How much is that wood carving worth? Well, it depends . . .

Life as we know it

Dragonslayer of Oakdale: “I’m a wood carver, a relatively new hobby.

 

“If you want to buy one of my carvings and I tell you I want $30 an hour for my time, you would never buy it; too expensive.

“If you offer me $20 for it, you undervalued my work.

“But if I give it to you, it becomes priceless.”

Ah, the smell of it!

DebK of Rosemount reports: “Technically speaking, at least, Taxman and I are owners of a 5-year-old Araucana hen named Astrid. (As it happens, all her Araucana sisters are also named Astrid, because I name my hens by breed: Betty Lou for the Barred Rocks, Sylvia for the Silver-Laced Wyandottes, Mary Clare for the Buff Orpingtons, and so on.)

“This particular hen gave up egg-laying a couple of years back, but rather than enter into a comfortable retirement, she went feral. Oh, she generally ‘stays to home,’ as Grandma Bobzien would’ve put it, foraging our property for ticks, mosquito larvae, and ripening garden produce and making only an occasional excursion abroad, usually to tidy up under the Irish Roofer’s bird feeders. But Astrid rejects confinement of any sort. Spurning the comforts enjoyed by the farm’s (many) other retirees, she makes her home in the spruce tree just east of the barn.

“She was likely snoozing in that spruce tree when a pickup driver struck and killed a fine buck deer just before dawn on Saturday. The accident, which took place a hundred yards or so from our bedroom window, created enough ruckus to awaken Taxman and me, but we didn’t know that a death had occurred until the victim became fragrant enough to attract the attention of the farm dogs. At that point — late Sunday afternoon — we put in a call to our favorite Webster Township official, who promised to get someone out to clean up the crime scene.

“When the designated disposal official showed up a couple of hours ago, demonstrating by his timeliness and efficiency that government sometimes does work, he had to contend with the well-aged carcass and the presence of a half-dozen carrion-loving birds: a couple of crows, a trio of turkey vultures, and our Aracauna hen.”

Know thyself! (responsorial)

Booklady: “Re: How long does a roll of toilet paper last?

Kathy S. asked what was probably a rhetorical question about how long a roll of toilet paper lasts. [Bulletin Board notes: Actually, Kathy S. of St. Paul didn’t ask; we did, in the headline . . . and it was not necessarily a rhetorical question.]

“It just so happens that we recently had an interesting conversation with our son about that very question. They recently added a Lab puppy to their household, and it changed the family dynamics. Their older dog, Teddy, a rescue dog with insecurities, has suddenly and inexplicably developed an appetite for toilet paper. Despite their best parental efforts, they have been unable to consistently keep their kids from leaving bathroom doors open when not in use.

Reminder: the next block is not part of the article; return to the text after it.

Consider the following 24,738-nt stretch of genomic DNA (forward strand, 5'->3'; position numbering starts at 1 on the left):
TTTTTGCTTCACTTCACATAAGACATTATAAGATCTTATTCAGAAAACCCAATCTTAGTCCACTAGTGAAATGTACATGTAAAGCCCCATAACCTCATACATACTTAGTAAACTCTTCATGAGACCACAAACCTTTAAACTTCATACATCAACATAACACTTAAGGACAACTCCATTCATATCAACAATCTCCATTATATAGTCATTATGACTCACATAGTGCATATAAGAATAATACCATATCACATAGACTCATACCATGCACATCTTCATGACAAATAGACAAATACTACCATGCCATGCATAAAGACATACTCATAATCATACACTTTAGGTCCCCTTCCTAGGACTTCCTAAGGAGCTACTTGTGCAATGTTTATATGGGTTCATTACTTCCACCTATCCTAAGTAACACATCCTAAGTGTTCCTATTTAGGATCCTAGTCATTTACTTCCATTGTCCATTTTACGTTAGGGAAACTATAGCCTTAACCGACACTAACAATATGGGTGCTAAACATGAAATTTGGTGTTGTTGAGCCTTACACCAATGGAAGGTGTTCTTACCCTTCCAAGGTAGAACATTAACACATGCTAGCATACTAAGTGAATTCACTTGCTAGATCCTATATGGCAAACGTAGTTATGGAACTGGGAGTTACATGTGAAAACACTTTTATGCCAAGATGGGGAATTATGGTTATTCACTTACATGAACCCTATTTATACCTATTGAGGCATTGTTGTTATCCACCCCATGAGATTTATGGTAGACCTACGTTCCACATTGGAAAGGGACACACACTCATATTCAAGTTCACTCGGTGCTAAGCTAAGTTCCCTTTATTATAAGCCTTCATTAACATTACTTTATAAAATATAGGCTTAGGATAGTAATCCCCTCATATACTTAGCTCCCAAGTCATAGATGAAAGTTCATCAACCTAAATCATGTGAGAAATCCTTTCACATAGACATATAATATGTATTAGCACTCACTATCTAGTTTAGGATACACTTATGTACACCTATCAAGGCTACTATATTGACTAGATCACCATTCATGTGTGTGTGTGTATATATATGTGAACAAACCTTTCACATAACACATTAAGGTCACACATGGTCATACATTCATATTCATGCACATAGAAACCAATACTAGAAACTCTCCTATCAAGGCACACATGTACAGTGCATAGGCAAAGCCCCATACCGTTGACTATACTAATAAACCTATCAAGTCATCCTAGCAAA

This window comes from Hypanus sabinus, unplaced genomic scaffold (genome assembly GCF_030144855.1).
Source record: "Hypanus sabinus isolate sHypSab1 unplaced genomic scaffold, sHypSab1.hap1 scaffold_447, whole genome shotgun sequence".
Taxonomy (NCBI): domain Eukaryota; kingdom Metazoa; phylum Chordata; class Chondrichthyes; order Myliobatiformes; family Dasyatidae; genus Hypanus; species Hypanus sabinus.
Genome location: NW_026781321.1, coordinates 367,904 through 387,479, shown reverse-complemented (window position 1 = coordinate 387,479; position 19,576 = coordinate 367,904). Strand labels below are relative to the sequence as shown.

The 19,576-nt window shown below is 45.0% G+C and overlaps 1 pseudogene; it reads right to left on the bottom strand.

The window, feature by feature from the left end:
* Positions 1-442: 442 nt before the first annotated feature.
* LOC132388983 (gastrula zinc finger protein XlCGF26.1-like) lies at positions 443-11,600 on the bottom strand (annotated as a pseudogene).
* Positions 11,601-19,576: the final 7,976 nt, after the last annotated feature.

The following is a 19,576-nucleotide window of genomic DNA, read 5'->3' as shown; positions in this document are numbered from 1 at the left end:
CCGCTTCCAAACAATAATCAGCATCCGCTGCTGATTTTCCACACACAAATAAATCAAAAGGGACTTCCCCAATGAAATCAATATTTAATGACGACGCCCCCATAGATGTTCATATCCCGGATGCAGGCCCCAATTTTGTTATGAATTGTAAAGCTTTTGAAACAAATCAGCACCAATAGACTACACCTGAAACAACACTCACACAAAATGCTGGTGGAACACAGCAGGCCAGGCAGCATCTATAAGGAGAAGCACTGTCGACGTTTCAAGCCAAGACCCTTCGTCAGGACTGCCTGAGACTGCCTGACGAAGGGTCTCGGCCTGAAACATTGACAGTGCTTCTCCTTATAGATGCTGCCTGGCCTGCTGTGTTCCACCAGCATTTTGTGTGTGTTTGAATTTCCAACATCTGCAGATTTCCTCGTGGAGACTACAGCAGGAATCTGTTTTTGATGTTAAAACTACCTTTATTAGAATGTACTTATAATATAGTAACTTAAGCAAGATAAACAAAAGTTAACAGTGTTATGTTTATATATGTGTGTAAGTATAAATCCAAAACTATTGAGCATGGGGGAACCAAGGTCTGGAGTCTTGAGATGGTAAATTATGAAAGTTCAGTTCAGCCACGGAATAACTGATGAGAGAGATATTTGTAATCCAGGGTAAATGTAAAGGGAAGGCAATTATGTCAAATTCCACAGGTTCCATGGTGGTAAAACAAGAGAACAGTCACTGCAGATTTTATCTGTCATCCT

“The pup, Stella, turns out to be a stealth chewer. When left in the custody of our 9-year-old Liam for about an hour, she cuddled up at his feet and contentedly gnawed on the leather couch, while he, oblivious, worked on the iPad.

“My only comment, based on experience, was: ‘Young kids and young dog — what did you expect?”

The Baader-Meinhof Phenomenon

Farmer Jeff writes: “OK, in spite of a couple of previous near-misses — and, for a change, refreshingly involving no zucchini — I today encountered what I believe is a full-fledged B-M Phenomenon. [Bulletin Board rules: We agree.]

“This morning while doing what I do best, which is minding my own business, I came upon a syndrome in a medical journal known as the alien hand syndrome. I had definitely never heard of this syndrome prior to that moment.

“A few hours later, while watching a seemingly unrelated video about the human brain, the video suddenly focused considerable attention on the alien hand syndrome.

“The intensity of that momentary B-M occurrence almost knocked me off of my NordicTrack, upon which I was diligently exercising while watching the brain video (BV). I guess one could say that this was a BV B-M.

“Thanks to Google, I have subsequently learned a bit more about this unusual phenomenon, but have learned absolutely nothing about the degree of unlikelihood of this or any other B-M Phenomenon.”

In memoriam

Writes The Divine Mum of Crocus Hill: “A beautiful tribute to Madeline Diprima was published in yesterday’s Pioneer Press. These lines were perfection: ‘Madeline’s family, and her interest in family history and ancestry, including the legacy of her father’s shoe-maker heritage, were evidenced in her extensive collection of pictures, stories, and miniature shoes. She was also known for her faith, her homemade spaghetti, banana bread, love of southern food, and babies.'”